ICER Finalizes 2020 Updates to Methods and Public Meeting Procedures for Value Assessment Framework

— Reflecting experience with previous framework, benchmarking with other HTA groups, and input from more than 100 organizations and individuals across the US health system, these methods updates build on ICER’s commitment to principles of respect, transparency, inclusivity, and objectivity —

— Updates place stronger emphasis on use of real-world evidence, deliberation that highlights the broader context of value to patients and the health system, and the launch of a formal Patient Engagement Program —

BOSTON, January 31, 2020 – The Institute for Clinical and Economic Review (ICER) today published an updated Value Assessment Framework document outlining the principles, methodology, and deliberation procedures that will guide future ICER assessments. In an accompanying video presentation, Steven D. Pearson, MD, MSc, President of ICER, summarized the philosophy behind ICER’s approach to value assessment, as well as several key updates that will be implemented immediately.

These updates are based on ICER’s ongoing efforts to learn from patient groups and others about how to build a unique approach to value assessment that can reflect core principles of respect for all participants, transparency of methods and decision-making rationales, inclusivity of all perspectives, and objectivity grounded in rigorous evaluation of all relevant evidence. The process of updating ICER’s value assessment framework included extensive benchmarking with HTA organizations around the world and a seven-month public dialogue with more than 100 organizations and individuals within the US health system.

“ICER’s value assessment framework has one main goal: to create a clear picture of what we are trying to accomplish and how we go about it,” said Dr. Pearson. “We do this for several reasons. First, as always, we want to bring value assessment out of the back rooms of insurers and manufacturers, and make it a public exercise, open to scrutiny and input from all. We also use the framework as an internal and external ‘rules of the road’ to ensure that a core set of principles guide all facets of our engagement with patients and other stakeholders, of our evaluation of evidence, and of our procedures for public deliberative meetings. But most importantly, we want the framework to help empower patients and others to fully participate in every stage of our work, because only with that engagement will we really meet the ultimate goal of moving our health care system toward a future of fair pricing, fair access, and sustainable innovation. Patients deserve no less.”

Key updates to ICER’s methods and procedures include:

  • Augmenting Efforts to Use Real-World Evidence: Responding to the most common suggestion we received from patient advocacy organizations, ICER reaffirms its ongoing commitment to use existing real-world evidence (RWE). ICER also commits to exploring new collaborative relationships with organizations to generate RWE that can complement published data sources. In addition, for drugs that were approved under accelerated approval pathways, ICER will pilot a formal process to update our original assessment after the treatment has been on the market for at least 24 months; this pilot will explore how best to develop and assess new RWE as a cornerstone of the update process.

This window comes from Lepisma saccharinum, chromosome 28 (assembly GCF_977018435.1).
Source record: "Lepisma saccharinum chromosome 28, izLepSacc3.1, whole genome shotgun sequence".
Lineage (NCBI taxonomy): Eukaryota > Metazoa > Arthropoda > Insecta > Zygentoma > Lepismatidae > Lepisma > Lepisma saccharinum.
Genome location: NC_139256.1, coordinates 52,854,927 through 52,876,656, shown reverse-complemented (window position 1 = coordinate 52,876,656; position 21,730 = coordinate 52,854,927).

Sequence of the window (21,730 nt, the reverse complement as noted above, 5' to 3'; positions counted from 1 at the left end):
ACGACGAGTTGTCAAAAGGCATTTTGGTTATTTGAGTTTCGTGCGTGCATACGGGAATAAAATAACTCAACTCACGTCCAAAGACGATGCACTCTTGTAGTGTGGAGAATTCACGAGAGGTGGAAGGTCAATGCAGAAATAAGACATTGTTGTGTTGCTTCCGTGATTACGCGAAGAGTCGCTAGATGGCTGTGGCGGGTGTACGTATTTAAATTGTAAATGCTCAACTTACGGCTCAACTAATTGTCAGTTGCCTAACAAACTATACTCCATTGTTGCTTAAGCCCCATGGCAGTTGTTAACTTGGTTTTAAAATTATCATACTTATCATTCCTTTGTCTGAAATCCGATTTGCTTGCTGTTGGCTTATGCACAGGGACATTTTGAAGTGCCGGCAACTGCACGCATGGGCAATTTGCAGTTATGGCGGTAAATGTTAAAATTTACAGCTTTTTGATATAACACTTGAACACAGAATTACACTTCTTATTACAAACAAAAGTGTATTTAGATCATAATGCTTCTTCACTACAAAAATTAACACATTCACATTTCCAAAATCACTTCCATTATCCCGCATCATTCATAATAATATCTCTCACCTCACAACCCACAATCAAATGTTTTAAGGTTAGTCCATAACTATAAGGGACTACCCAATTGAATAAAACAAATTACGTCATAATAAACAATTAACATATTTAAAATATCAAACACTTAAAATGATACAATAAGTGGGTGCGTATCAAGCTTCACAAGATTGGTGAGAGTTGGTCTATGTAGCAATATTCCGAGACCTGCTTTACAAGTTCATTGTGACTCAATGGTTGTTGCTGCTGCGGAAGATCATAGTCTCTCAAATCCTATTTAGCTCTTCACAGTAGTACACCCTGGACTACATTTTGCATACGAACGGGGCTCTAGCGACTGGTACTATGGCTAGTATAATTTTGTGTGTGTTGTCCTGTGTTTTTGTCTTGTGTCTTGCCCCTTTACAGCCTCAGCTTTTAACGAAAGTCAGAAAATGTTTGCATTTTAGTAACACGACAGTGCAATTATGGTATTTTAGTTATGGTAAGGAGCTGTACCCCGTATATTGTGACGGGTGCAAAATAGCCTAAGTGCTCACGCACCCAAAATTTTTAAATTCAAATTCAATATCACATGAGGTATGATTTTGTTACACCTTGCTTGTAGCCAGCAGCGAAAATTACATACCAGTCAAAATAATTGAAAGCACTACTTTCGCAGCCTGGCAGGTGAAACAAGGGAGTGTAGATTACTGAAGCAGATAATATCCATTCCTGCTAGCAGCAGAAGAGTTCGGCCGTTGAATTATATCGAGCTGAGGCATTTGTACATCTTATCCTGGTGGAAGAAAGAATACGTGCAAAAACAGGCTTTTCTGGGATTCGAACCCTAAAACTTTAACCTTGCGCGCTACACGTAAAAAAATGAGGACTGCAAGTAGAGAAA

• Expanding and Revising Voting Structure to Capture Important Potential Other Benefits and Contextual Considerations: ICER will revise and expand the categories of potential other benefits and contextual considerations upon which our independent evidence appraisal committees vote. Further, we will use a new Likert-scale voting structure to send a more tangible and transparent signal of the relative importance of the broader factors that should guide decision-makers in their overall judgments on value.
  • Adding a Formal Section on Heterogeneity and Subgroups to Highlight Subpopulations in Which a Treatment May Work Best: In cases where there are knowable effect modifiers or knowable substantial differences in baseline risk, ICER will highlight these differences in our discussion of the evidence in a new subsection of each report.
  • Standardizing Cost-Effectiveness Thresholds: All of ICER’s reports, including those for treatments of ultra-rare disorders, will provide a set of pricing benchmark results using standardized cost-effectiveness thresholds from $50,000-$200,000 per Quality-Adjusted Life Year (QALY) and per Equal Value of Life Year Gained (evLYG). Our health-benefit price benchmarks (formerly labeled “value-based price benchmarks”) will continue to use the threshold ranges of $100,000-$150,000 per QALY and per evLYG.